Magnifying glass

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The stamp is under the examination of a magnifying glass

A magnifying glass (called a hand lens in laboratory contexts) is a convex lens which is used to produce a magnified image of an object. The lens is usually mounted in a frame with a handle (see image). Roger Bacon is the original inventor of the magnifying glass[citation needed].

A magnifying glass works by creating a magnified virtual image of an object behind the lens. The distance between the lens and the object must be shorter than the focal length of the lens for this to occur. Otherwise, the image appears smaller and inverted, and can be used to project images onto surfaces.

The framed lens may be mounted on a stand, keeping the lens at the right distance from the table, and therefore at the right distance from the object on the table. The latter applies if the object is small, and also if the height is adjustable. Some magnifying glasses are foldable (from the handle or stand).

A sheet magnifier consists of many very narrow concentric ring-shaped lenses, such that the combination acts as a single lens but is much thinner. This arrangement is known as a Fresnel lens.

A loupe is a small magnification device used by surgeons, dentists, jewelers, watchmakers, and other precision craftsmen. The magnification of jewelers' loupes for studying gemstones is typically on the order of 10×.[1]

The magnifying glass is an icon of detective fiction, particularly that of Sherlock Holmes.

Visually impaired people often benefit from magnifying glasses and similar low vision aids.

Magnification

The magnification of a magnifying glass depends on where it is placed between the user's eye and the object being viewed, and the total distance between the eye and the object. Magnifying glasses are typically described in terms of their magnifying power, which is equivalent to angular magnification (this should not be confused with optical power, which is a different quantity). The magnifying power is the ratio of the sizes of the images formed on the user's retina with and without the lens.[2] For the "without" case, it is typically assumed that the user would bring the object as close to the eye as possible without it becoming blurry. This point, known as the near point, varies with age. In a young child it can be as close as 5 cm, while in an elderly person it may be as far as one or two metres. Magnifiers are typically characterized using a "standard" value of 0.25 m.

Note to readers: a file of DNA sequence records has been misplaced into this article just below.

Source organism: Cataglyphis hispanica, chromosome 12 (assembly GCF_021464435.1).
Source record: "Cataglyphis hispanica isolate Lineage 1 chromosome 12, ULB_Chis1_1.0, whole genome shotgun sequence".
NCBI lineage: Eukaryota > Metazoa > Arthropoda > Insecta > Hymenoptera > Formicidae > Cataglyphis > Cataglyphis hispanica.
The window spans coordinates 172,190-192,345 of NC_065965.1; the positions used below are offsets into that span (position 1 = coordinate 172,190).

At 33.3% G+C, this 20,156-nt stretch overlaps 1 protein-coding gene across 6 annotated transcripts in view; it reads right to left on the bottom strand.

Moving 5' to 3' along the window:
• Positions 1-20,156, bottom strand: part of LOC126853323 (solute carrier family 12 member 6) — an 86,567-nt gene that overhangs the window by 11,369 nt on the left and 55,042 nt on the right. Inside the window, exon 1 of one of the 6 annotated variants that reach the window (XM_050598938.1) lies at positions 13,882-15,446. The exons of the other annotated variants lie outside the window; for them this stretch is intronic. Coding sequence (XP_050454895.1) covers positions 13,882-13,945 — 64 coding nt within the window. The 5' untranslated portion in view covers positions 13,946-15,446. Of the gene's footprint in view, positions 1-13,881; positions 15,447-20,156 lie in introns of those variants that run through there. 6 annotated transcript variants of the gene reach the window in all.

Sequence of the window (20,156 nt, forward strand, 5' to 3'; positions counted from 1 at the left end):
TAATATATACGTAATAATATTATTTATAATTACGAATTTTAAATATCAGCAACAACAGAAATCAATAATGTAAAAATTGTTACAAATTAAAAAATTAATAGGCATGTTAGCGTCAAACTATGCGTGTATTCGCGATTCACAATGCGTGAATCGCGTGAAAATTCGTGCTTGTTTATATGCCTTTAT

The highest magnifying power is obtained by putting the lens very close to the eye and moving the eye and the lens together to obtain the best focus. The object will then typically also be close to the lens. The magnifying power obtained in this condition is MP0=¼Φ+1, where Φ is the optical power in dioptres, and the factor of ¼ comes from the assumed distance to the near point. This value of the magnifying power is the one normally used to characterize magnifiers. It is typically denoted "m×", where m=MP0. This is sometimes called the total power of the magnifier (again, not to be confused with optical power).

Magnifiers are not always used as described above, however. It is much more comfortable to put the magnifier close to the object (one focal length away). The eye can then be a larger distance away, and a good image can be obtained very easily; the focus is not very sensitive to the eye's exact position. The magnifying power in this case is roughly MP=¼Φ.

A typical magnifying glass might have a focal length of 25 cm, corresponding to an optical power of 4 dioptres. Such a magnifier would be sold as a "2×" magnifier. In actual use, an observer with "typical" eyes would obtain a magnifying power between 1 and 2, depending on where lens is held. An older person might obtain an actual magnifying power of 8 or more with this lens, however, due to the eye's longer near point distance.

See also

References

  1. Wickell, Carly. "Jeweler's Loupe". About: Jewelry / Accessories. About.com. Retrieved 2007-02-20.
  2. Hecht, Eugene (1987). Optics (2nd ed. ed.). Addison Wesley. pp. pp. 186-188. ISBN 0-201-11609-X.

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